But fortunately we should be kept safe and warm this Christmas by the Australian Intelligence Community. ASIO costs us $438 million per year, but we have the Australian Secret Intelligence Service, the Office of National Assessments, the Defence Intelligence Organisation, and the Defence Imagery & Geospatial Organisation as well! And the list is growing: the relatively new Cyber Security Operations Centre is housed inside the Defence Signals Directorate, an organisation that partners with the United States National Security Agency, now notorious for its Orwellian domestic spying program.

We have to trust they’re getting it right because they’re all agencies exempt under the Australian Freedom of Information laws and essentially unaccountable to us, and we just have to forgive slipups when they don’t get it right, like the conduct of ASIO security assessments for people seeking asylum here.

We obviously need this protection because Barack Obama says “sunlight is the best disinfectant” and we don’t get much official sunlight. Julian Assange, WikiLeaks and their sources, and a handful of courageous investigative journalists, are the only ones who have continued to shine the light in 2011. If you can overcome the many obstacles to accessing their information, they reveal the sources of much of the infection. When you consider the information they provide in the context of what we are told otherwise, you also fear that the diseases they identify may be incurable.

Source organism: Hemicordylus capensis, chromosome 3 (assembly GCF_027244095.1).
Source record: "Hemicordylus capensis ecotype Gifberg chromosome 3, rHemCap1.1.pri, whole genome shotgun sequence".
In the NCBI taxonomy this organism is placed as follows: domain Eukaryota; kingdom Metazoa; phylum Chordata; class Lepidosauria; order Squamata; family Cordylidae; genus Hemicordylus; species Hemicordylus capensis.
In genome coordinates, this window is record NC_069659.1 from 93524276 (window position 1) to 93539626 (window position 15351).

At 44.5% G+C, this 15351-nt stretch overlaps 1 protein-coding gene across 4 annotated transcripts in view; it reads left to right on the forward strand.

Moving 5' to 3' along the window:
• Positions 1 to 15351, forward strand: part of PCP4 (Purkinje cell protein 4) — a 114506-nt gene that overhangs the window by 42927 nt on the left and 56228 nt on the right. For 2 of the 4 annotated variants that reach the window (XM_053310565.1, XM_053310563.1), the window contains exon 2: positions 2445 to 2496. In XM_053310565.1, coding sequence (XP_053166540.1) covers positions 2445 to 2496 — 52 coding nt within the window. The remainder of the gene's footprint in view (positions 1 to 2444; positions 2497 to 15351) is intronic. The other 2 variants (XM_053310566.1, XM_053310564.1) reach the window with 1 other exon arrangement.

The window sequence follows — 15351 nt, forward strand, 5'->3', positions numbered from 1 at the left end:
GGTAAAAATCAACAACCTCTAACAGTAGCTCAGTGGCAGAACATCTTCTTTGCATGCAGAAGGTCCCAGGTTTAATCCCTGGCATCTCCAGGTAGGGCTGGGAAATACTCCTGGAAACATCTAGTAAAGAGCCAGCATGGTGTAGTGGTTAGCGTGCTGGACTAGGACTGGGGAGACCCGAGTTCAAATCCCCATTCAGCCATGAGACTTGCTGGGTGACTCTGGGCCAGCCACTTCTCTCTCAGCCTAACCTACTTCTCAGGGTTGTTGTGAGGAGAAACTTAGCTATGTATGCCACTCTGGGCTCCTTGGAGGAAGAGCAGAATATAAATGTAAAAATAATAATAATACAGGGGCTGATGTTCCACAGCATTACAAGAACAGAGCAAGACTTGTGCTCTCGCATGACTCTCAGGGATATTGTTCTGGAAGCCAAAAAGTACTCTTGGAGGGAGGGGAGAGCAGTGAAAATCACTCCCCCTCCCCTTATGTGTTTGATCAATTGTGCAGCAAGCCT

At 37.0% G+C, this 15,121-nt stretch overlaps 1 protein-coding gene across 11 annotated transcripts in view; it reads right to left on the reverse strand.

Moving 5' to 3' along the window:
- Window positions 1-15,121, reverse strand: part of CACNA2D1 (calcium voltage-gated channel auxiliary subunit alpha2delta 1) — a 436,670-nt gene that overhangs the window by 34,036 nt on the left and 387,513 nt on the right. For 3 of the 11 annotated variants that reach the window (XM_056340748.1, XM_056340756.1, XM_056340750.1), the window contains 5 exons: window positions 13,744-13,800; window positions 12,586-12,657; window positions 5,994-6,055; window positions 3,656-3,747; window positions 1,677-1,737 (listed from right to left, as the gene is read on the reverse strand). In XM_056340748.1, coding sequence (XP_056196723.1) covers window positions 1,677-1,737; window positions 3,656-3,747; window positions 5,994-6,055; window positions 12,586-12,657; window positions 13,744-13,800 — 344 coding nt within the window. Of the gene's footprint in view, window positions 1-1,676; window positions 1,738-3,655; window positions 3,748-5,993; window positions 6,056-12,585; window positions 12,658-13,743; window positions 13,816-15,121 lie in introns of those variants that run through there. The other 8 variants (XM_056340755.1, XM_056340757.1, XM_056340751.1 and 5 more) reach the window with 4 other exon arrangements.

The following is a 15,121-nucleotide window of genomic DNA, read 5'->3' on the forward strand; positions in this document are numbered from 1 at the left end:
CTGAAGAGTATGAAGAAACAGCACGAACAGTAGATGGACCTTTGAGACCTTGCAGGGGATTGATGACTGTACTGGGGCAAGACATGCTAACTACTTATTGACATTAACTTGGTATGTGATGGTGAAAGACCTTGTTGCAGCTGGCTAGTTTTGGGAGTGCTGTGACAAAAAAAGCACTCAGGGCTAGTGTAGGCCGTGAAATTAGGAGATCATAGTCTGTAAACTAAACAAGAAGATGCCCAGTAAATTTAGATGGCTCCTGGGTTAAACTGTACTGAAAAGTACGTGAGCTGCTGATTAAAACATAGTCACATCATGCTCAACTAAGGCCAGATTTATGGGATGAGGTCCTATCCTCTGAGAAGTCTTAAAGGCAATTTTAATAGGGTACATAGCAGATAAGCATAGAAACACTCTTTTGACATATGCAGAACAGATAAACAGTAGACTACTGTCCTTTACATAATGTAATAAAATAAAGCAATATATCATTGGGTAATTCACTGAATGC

Our genuflecting Prime Minister assures us on national television that “we are supporting Julian Assange the same way we would support any Australian citizen who gets into a legal difficulty overseas…” But the Assange case is not your standard consular issue.

The Senate Official Committee Hansard report of February 24, 2011 reveals that Assange was provided with a copy of the Consular Services Charter on December 7, 2010.Very helpful! Since then, according to Assange’s former London solicitor, Jennifer Robinson, the Australian ambassador in Sweden agreed to convey questions from Assange’s defence team to the Swedish prosecutor’s office, but they had offered little more:

Other than this, correspondence was limited to requests to arrange seating in court and requests for briefings on case progress. There was little contact.

The respected human rights lawyer Gareth Peirce detailed her grave concerns for Assange in her letter to Kevin Rudd of September 15, 2011, with a tardy and lacklustre response from his office offering little comfort.

More recently we received confirmation that the Gillard Government has sought assurances some 10 months ago from Sweden, on only three separate occasions, that Assange would be afforded due process, and the usual semantics game that “the Australian Government has no formal advice of any grand jury investigation” in the United States.

As a dear friend puts it, “For how long will the Gillard Government leave Assange hanging on the American noose?” Merry Christmas Assange. Fall on your knees, O hear the angel voices!

We should pray that 2012 brings more than the usual symbolism, tokenism, consumerism, cronyism, cynicism and defeatism. May the courage of those who take action to make a real difference in this world rub off on us all.

Merry Christmas to all at the Drum and to its loyal readers. To all Australian politicians who offer bi-partisan support to Australia’s participation in war, here’s a little Christmas cheer just for you: enjoy!